What, we naturally ask ourselves, by his present biographer. We have had a mind of this temper and cast of no wish to dispute the justice of this thought to do with the movement party commendation. But if law is truly in the state? Its place was in the said to be a jealous mistress, literaranks of safe and even timid Con- ture is not less exacting. In the servatism. But, in truth, all that attempt to unite the two characters, Jeffrey had willingly to do with these it is not the lawyer that suffers most, great subjects was to talk of them ;- it is the writer and the thinker. to talk much and well was the busi. Jeffrey could edit his Review, and ness of his life ;-he would never will still master and retain sufficient legal ingly have acted, or proceeded from knowledge for all the emergencies of discourse to the real measure. When his profession; but he could not pracestimating the conduct of those who tise that profession, and lead the life brought about and conducted the of an eminent barrister, and acquire French Revolution, it is amusing to or preserve the habits of consciennotice how great a latitude he gives tious study, of high and independent the writer-how heavy a responsi- thinking, which the literary man ought bility he throws upon the legislator. to possess. For him, or for his friends, The usual rules of ethical reasoning it might bave been far preferable that are set aside, that the man of words he should rise through legal to politimay have free scope. After excusing cal honours, and finally retire to the the "philosophers" of the French dignity of the Bench, than that he Revolution, he proceeds to say—“For should have written better essays, those who, with intentions equally and exerted a nobler influence on blameless, attempted to carry into the literature of his country. We execution the projects which had been have only to remark that, in this and suggested by the others, and actually in other cases, when a man is conengaged in measures which could not gratulated on successfully combining fail to terminate in important changes, the two professions of letters and of it will not be easy, we are afraid, to law, the success is achieved by the make so satisfactory an apology." If sacrifice of the higher character to those who legislated had “ intentions the lower - of the more noble aims equally blameless," we do not see that of life to the less noble. they were more morally culpable than Jeffrey's practice steadily increased; those who prompted and dictated their but his rising prosperity was cruelly legislation. Whether a man advises counterbalanced by a domestic afllicmeasures, or assists in carrying them, tion—the loss of his wife, who died whether he writes or votes, must in August 1805. This loss he seems depend merely upon his position. to have felt very severely; and The same man who has honestly and though he rallied sufficiently to perseveringly advocated any measure marry again, and even to sail to of legislation, would assuredly pro- America in search of a wife, it is evimote it by his voice in the legislature, dent that, for some time, it cast a if you give him a voice. The earnest gloom over bis spirits. The effect writer is on the same level with the upon his mind was concealed from all carnest agent. The only real distinc- but his most intimate friends ; but in tion that the case admits of is this, a letter to one of the oldest of themthat loose and careless talking, not to Horner--he reveals very touchingly being so pernicious as inconsiderate the utter indifference to life which this action, cannot be visited with so bereavement bad produced. severe a censure. To the benefit of We have alluded more particularly this reflection all reviewers and to this incident, because, although the essay writers are certainly entitled. biographer does not connect the two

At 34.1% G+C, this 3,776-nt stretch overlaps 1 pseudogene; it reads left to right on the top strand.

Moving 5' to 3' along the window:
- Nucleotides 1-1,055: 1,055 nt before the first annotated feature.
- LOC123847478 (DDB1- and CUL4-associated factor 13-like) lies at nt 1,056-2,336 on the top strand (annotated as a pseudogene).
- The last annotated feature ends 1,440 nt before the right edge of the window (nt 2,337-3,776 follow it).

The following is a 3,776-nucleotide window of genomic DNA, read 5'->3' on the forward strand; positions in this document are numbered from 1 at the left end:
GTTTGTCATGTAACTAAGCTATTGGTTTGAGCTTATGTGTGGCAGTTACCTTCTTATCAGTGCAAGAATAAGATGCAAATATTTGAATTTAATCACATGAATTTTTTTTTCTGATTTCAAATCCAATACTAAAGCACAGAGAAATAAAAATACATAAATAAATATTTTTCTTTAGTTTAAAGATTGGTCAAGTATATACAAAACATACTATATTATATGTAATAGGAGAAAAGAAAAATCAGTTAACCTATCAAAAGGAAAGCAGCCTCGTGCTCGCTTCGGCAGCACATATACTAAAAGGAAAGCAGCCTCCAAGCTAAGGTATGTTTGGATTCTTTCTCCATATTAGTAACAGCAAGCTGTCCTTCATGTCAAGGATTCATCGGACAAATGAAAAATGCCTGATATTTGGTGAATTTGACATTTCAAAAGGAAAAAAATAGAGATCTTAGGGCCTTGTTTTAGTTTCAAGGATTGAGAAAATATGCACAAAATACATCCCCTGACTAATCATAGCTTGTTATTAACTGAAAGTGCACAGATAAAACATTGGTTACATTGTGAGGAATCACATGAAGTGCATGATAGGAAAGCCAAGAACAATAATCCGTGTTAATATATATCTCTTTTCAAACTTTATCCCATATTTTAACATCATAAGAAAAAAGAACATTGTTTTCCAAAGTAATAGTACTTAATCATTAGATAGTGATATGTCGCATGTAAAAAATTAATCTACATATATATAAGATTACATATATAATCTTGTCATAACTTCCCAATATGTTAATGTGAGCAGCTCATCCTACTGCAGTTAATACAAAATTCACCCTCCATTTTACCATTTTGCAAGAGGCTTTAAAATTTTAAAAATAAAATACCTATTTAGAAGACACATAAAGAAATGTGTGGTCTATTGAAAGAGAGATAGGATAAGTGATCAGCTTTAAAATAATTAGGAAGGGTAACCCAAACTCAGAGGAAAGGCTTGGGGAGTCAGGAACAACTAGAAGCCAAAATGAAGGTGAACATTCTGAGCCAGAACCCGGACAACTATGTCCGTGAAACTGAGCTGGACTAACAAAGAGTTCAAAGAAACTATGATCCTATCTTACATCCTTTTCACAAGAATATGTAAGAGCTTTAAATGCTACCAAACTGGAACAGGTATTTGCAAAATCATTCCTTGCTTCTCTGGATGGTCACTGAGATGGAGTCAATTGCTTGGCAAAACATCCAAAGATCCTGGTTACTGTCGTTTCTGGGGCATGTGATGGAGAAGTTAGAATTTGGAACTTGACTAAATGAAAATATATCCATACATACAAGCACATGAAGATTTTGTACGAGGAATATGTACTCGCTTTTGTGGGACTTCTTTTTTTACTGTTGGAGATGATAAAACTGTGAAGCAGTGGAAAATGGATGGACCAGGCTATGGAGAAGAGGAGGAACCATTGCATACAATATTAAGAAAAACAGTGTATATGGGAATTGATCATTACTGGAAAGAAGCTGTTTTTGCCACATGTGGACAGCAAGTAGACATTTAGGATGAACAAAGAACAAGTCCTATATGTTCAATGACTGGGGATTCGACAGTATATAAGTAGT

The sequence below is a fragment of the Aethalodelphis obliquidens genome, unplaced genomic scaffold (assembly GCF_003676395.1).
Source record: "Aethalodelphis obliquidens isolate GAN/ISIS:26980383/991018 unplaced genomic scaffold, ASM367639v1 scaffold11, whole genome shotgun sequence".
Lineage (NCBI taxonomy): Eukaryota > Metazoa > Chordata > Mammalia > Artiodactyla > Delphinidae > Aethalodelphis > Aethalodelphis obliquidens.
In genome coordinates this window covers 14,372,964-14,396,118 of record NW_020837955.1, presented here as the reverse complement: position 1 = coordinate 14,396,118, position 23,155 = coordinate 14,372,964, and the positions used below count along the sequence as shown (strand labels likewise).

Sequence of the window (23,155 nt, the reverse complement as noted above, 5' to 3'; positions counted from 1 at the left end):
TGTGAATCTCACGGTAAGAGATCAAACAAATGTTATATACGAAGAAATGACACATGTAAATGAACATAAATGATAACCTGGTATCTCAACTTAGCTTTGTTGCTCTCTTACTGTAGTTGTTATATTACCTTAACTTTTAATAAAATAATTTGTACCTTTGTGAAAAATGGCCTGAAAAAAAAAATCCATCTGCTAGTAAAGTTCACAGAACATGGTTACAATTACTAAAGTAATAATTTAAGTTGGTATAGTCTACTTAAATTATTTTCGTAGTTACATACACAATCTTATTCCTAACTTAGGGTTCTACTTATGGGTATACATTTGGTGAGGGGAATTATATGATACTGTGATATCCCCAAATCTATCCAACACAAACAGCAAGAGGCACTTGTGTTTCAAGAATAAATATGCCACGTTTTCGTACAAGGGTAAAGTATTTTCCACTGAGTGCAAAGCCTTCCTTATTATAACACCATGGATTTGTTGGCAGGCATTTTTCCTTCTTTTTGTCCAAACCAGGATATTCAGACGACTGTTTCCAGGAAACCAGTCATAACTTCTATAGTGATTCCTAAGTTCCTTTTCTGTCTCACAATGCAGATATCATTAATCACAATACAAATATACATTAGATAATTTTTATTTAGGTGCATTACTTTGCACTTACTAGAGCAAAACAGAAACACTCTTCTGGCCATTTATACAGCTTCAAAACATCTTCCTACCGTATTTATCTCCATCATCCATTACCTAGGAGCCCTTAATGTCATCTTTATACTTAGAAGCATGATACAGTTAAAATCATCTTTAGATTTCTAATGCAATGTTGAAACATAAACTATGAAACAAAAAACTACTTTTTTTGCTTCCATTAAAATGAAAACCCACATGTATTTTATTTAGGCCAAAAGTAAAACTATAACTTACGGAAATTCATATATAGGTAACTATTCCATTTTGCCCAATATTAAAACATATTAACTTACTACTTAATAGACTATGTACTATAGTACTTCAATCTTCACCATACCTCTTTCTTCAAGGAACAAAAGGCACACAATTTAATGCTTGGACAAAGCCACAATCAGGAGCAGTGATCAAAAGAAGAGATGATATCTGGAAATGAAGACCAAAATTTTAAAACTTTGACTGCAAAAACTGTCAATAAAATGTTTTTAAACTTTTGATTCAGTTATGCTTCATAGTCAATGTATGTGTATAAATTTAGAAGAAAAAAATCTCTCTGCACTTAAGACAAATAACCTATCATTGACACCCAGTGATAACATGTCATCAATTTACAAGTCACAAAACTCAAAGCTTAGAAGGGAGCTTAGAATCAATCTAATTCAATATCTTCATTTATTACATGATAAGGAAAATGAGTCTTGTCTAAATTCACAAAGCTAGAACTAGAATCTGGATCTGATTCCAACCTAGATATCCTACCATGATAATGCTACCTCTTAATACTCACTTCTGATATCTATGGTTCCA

We resume the thread of the bio facts, we cannot but see a very close graphy: